Tag Archives: NATO

Did Turkey Just Let a Chinese Trojan Horse into NATO?

BARIN KAYAOĞLU

17 October 2013

The Turkish government’s recent decision to award its high-altitude missile defense contract to China conjured images of the residents of Troy rejoicing the large, Greek-made wooden horse at the end of the Trojan Wars. That story did not have a pleasant end for the Trojans. It is not clear how this one will play out for Ankara and its NATO allies.

[To read the rest of the post, click here.]

Barın Kayaoğlu is finishing his doctorate in history at the University of Virginia. He was recently a Smith Richardson Foundation fellow in International Security Studies at Yale University. You can follow him on Twitter (@barinkayaoglu) and Facebook (Barın Kayaoğlu).

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The Paradox of Iranian and Western Paranoia

By BARIN KAYAOĞLU

15 December 2011

Turkey Shooting?

Things are going badly for the Middle East these days.

Last month, a high-ranking general in Iran’s powerful Islamic Revolutionary Guard Corps (IRGC) warned that, if the United States and and/or Israel attack Iran, they would retaliate against NATO’s missile defense radar in Turkey. General Amir Ali Hajizadeh, who is in charge of the IRGC’s ballistic missiles, said the following: “If any [attack] is staged against Iran, we will target NATO’s missile shield in Turkey and will then attack other targets.”

Alaeddin Boroujerdi, chairman of the Iranian Parliament’s National Security and Foreign Policy Commission, calmly urged Turkey to refrain from deploying the missile shield. But Member of Parliament (MP) Hossein Ebrahimi, who is Mr. Boroujerdi’s deputy in the commission, followed General Hajizadeh’s line by arguing that Iran has a “natural right” to hit targets in Turkey.

Although Foreign Minister Ali Akbar Salehi tried to downplay the hostile remarks yesterday, it is doubtful whether Iran can put the genie back in the bottle.

Putting Oneself in Iran’s Shoes

In order to make sense of Iran’s foreign policy behavior, we need to understand the psychological trauma of three invasions in the twentieth century – the most recent and bloodiest at the hands of Iraqi dictator Saddam Hussein. The Iran-Iraq War, which started in 1980 and ended 8 years and nearly 800,000 dead Iranians later, is a constant reminder to Iranians that they cannot take their security for granted. When Saddam attacked in 1980, the United Nations did not condemn the aggression. When Saddam used chemical weapons against the Iranian military throughout the war, the world simply watched.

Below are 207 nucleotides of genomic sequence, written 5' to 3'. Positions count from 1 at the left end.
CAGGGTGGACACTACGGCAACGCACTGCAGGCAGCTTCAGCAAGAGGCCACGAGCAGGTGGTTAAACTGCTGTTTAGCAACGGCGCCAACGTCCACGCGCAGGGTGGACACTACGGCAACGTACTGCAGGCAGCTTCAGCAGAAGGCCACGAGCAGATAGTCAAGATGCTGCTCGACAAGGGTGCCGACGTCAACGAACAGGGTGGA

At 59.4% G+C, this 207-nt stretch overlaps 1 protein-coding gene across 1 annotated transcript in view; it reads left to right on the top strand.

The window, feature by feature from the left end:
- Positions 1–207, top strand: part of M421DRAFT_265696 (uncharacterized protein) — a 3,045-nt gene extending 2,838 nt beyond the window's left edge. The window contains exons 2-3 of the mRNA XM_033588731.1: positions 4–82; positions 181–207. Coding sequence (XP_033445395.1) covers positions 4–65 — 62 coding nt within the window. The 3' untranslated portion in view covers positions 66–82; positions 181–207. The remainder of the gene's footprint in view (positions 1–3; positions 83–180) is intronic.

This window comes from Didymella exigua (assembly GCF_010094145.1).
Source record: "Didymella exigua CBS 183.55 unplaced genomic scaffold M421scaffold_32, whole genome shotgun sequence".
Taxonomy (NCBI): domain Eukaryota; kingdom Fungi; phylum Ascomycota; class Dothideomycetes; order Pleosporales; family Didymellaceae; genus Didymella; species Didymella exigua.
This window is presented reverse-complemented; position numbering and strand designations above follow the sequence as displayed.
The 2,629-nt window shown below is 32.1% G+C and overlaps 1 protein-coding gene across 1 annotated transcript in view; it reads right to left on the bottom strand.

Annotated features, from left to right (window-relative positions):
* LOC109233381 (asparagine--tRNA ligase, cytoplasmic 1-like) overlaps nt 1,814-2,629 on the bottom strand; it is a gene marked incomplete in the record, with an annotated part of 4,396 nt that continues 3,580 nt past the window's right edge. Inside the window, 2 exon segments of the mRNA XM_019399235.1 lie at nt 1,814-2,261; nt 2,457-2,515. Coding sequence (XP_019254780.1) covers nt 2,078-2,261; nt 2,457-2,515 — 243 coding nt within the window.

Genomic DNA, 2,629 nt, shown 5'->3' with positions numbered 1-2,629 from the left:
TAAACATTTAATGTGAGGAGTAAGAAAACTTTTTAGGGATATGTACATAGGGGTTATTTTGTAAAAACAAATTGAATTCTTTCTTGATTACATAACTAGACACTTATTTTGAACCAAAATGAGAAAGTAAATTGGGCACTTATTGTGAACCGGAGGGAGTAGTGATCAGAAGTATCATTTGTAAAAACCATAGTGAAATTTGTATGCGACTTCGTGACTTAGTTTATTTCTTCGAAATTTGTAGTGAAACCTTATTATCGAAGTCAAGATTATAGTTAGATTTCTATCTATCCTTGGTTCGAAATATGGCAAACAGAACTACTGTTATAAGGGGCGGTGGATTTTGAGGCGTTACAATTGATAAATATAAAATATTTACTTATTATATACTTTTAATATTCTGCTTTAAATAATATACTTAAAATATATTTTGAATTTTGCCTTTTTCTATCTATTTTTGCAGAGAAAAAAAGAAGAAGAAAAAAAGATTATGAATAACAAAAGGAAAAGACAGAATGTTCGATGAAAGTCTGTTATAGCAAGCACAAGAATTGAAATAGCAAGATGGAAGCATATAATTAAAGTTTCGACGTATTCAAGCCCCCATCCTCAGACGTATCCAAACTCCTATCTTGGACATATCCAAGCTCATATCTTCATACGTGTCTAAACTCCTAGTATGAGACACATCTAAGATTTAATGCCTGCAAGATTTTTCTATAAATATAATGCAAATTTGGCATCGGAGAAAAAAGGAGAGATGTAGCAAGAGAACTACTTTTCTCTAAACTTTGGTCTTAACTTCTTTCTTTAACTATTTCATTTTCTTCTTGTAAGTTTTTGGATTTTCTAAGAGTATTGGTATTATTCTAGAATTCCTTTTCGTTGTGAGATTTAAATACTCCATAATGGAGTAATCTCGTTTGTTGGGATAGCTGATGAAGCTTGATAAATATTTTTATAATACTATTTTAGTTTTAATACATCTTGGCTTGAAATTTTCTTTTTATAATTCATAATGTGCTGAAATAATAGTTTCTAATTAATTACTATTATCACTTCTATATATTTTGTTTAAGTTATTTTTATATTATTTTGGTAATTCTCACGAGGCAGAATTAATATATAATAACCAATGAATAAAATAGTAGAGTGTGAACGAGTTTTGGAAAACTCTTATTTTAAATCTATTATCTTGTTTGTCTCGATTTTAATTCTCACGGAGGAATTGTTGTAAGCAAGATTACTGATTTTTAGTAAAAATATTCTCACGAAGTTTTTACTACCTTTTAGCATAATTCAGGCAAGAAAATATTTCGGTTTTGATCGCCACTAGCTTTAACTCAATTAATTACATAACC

Today, as far as the Iranians are concerned, there is nothing to protect them from a similar fate. That is the primary reason why Tehran may develop nuclear weapons at some point. That is also the reason why Iranians do not want Turkey to station a missile defense that could neutralize their still-conventional missiles.

But whatever gains that Iranian leaders are trying to achieve, threatening Turkey only worsens their already fragile position. Just as international threats and sanctions have only intensified Iranian resolve to continue with the nuclear program, threats against Turkey will have a similar effect. While Turkish people and their leaders have repudiated claims that NATO’s missile shield would help to protect Israel, Iranian threats might force them to reconsider their position and keep the missile defense.

Iran, Israel, Turkey, United States: The Four-Way Mexican Standoff

If threatening Turkey is so foolish, then why are Iranian leaders doing it? Much of it has to do with Syria, Iran’s erstwhile ally. While Ankara supports the uprisings against Bashar al-Assad, Tehran is throwing its weight behind the Syrian President. Geopolitics is the pure and simple reason: Without Syria, Iran would have significant logistical difficulties in supporting Hezbollah and HAMAS, its most effective deterrents against Israel. But with the NATO shield in Turkey keeping watch over its missiles, a weakened Hezbollah and HAMAS would diminish Iran’s leverage against Israel. And such a development may make an American and/or Israeli attack against Iran more feasible.

The scene resembles a Western movie with Israel, the United States, and Iran pointing guns at each other’s heads. Turkey, for its part, looks like the semi-puzzled cowboy that would rather walk away from this mess. With millions of lives in danger, that is really the only smart option.

But how can the standoff be defused? The first thing to do is to understand the respective parties’ insecurities. With nearly 150 thousand U.S. and NATO troops in Afghanistan, the U.S. Fifth Fleet in Bahrain, and NATO bases in Turkey, it would be hard to convince Iran that it is not surrounded by hostile countries. Nevertheless, and despite the negative effects of recent allegations that Iranian agents tried to kill the Saudi ambassador in Washington, the Obama administration needs to signal to the Iranian government that it has no interest in escalating the current situation (assuming, of course, that cooler heads still prevail in Washington).

Iran should also understand the other side’s concerns and refrain from brinksmanship. Although the recent IAEA report on Iran’s nuclear program is not the damning document that spells doom-and-gloom (as some media outlets purport it to be), the parts on the military dimensions of Iran’s nuclear program is worrisome. For the sake of peace, Iran has to come clean with its nuclear program sooner rather than later.

Most important, Iranian leaders should stop jeopardizing their country by forcing Turkey to the Western side. Attacking Turkey would only give the United States and/or Israel the pretext that they need to strike at Iran. While a unilateral Israeli attack would not have the desired effect, a sustained U.S.-led NATO action would be extremely hurtful to Iran. And although Iranian threats to shut down oil shipments from the Persian Gulf would also be extremely destructive for the world economy, Iran would emerge from such a scenario in the worst possible way.